Rules exist that prevent parents handing over large sums of money to their children in an attempt to avoid paying tax on it themselves. You can’t simply switch money from your own savings account to one opened in your child’s name to avoid paying tax on the interest. So what can you do?
If you give a sum of money to a child under the age of 18, HMRC will generally deem that the money still belongs to you and you will be taxed on the interest that the money in your child’s bank account earns.
There is a small exemption to this rule – no tax will be payable if the annual interest on all savings accounts is not more than £100 per parent, per child, per tax year. As long as this limit is not exceeded, HMRC treat any interest earned on the gift as belonging to the child.
Therefore, when the child’s total income for the year is less than the annual personal tax-free allowance (£7,475 for 2011–12) a parent or guardian can reclaim any tax deducted from the child’s savings by the bank or building society by completing HMRC form R85. This form can be downloaded from HMRC’s website (http://www.hmrc.gov.uk/forms/r85.pdf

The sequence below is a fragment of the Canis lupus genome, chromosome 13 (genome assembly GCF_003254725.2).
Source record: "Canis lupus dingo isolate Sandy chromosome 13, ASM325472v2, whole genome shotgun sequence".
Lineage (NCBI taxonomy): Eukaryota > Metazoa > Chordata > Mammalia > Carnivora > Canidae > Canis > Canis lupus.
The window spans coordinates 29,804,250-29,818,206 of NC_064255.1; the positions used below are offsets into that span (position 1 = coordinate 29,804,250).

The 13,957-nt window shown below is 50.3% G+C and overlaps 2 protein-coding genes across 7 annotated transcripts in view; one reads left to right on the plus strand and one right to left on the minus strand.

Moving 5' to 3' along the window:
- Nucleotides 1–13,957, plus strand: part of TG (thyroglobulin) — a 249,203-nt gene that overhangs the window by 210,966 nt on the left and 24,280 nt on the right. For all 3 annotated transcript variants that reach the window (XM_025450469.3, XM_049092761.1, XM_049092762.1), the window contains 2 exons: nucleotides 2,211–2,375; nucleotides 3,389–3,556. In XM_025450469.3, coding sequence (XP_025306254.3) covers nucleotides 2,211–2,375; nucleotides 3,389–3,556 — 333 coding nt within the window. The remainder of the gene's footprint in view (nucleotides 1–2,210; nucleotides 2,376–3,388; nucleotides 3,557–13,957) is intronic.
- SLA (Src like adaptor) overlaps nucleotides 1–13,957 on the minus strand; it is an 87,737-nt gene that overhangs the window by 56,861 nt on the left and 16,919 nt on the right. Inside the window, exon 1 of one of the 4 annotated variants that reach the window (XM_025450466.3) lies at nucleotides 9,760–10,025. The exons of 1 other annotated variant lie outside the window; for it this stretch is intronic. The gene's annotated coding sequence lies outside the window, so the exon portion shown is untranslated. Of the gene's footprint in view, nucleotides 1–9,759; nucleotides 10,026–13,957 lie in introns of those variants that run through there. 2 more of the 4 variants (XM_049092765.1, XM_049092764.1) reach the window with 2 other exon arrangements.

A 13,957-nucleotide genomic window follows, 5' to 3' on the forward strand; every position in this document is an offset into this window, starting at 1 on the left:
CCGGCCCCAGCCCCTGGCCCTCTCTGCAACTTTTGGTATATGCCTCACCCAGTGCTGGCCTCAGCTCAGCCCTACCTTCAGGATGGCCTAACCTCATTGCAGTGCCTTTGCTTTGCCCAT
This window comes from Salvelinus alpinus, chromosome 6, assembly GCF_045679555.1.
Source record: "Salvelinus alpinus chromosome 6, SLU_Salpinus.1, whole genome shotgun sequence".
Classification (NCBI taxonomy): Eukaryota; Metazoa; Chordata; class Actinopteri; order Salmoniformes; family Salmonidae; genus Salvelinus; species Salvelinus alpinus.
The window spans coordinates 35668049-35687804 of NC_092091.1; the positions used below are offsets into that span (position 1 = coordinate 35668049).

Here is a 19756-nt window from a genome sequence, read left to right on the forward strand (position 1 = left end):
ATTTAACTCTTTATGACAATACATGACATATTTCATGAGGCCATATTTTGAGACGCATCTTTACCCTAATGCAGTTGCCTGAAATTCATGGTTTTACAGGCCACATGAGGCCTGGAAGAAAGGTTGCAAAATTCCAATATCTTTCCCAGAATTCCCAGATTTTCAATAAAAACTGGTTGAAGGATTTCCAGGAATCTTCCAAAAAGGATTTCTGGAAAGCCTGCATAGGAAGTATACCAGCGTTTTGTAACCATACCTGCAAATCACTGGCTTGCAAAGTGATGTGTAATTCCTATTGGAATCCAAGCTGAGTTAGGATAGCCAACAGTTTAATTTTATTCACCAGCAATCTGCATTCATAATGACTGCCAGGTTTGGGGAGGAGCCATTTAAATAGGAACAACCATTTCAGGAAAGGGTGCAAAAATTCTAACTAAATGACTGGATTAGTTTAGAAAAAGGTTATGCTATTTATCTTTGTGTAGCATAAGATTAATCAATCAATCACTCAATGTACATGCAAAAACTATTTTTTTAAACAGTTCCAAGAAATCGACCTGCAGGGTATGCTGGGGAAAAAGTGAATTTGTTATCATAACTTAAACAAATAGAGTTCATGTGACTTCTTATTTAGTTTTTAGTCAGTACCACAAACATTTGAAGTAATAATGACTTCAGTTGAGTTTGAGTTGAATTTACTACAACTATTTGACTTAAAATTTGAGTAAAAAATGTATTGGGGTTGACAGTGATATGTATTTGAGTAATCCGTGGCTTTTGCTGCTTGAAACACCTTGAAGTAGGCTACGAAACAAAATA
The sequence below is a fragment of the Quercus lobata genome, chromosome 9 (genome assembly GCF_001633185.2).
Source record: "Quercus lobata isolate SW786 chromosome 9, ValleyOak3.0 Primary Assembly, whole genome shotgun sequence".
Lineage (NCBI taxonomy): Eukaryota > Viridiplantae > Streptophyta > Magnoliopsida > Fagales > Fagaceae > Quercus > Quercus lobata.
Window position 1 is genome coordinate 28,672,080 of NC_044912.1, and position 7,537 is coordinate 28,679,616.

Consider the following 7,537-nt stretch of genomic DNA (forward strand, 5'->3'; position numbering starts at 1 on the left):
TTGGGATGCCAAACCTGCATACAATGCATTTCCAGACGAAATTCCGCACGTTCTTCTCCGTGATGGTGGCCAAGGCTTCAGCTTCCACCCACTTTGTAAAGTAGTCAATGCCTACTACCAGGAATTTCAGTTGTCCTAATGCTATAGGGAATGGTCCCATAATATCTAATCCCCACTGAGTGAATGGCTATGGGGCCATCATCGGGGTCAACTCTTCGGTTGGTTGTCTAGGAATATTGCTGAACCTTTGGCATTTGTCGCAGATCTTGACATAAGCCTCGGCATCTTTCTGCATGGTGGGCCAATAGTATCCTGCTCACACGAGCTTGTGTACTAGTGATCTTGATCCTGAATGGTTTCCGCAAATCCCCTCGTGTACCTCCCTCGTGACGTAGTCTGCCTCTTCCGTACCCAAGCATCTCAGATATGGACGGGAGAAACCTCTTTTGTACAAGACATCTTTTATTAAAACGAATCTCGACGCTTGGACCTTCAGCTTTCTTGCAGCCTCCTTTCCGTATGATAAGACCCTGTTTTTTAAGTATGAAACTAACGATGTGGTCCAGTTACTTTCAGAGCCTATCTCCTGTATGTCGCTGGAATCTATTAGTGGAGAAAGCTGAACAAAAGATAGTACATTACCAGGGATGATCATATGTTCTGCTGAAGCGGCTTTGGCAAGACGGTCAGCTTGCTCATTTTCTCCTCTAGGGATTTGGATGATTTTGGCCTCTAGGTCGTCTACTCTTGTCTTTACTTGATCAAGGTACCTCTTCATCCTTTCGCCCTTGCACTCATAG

Taking Pre-emptive Action
Sensible inheritance tax (IHT) planning includes giving assets away that you can afford to dispose of before your death, in a tax-efficient manner. There are several ways that having children can help reduce the size of your estate (and in turn, its liability to IHT).
• Annual exemption:
You can give away up to £3,000 (cash or assets) a year with no IHT implications. Therefore, give a child £3,000 now, and you can save £1,200 (£3,000 x 40%) on a future IHT tax charge. The exemption (or any unused part of it) may be carried forward for one year. This means that a married couple could give away £6,000 free of IHT every year, or £12,000 in one year if no gifts were made in the previous year.
• Gifts of interest:
You can lend money to another individual interest free without having to account for IHT on the interest you give up. This exemption means you could, for example, help your children buy their first home. No limits exist, but the money has to be returned to your estate on your death.
• Gifts on marriage:
Parents can give up to £5,000 to children when they marry. Grandparents can give up to £2,500, and anyone else can give up to £1,000. Gifts can be made in cash or goods. The exemption is for each marriage. And if you have two children getting married in the same tax year, you can give each one the maximum.
• Small gifts:
Any number of gifts worth up to £250 each can be made without affecting any other allowance. However, you can’t give the same person more than one such gift in any tax year, or give up to £250 to someone who has already gained from one of the other exemptions. Nor can you give £300 and count the first £250 as exempt. If the gift is over £250, it counts towards the annual exemption.
When deciding what to do with your estate, consider skipping a generation and leaving it to your grandchildren rather than your children. Youngsters have far longer to live than their parents before they have to worry about IHT issues.
By Sarah Laing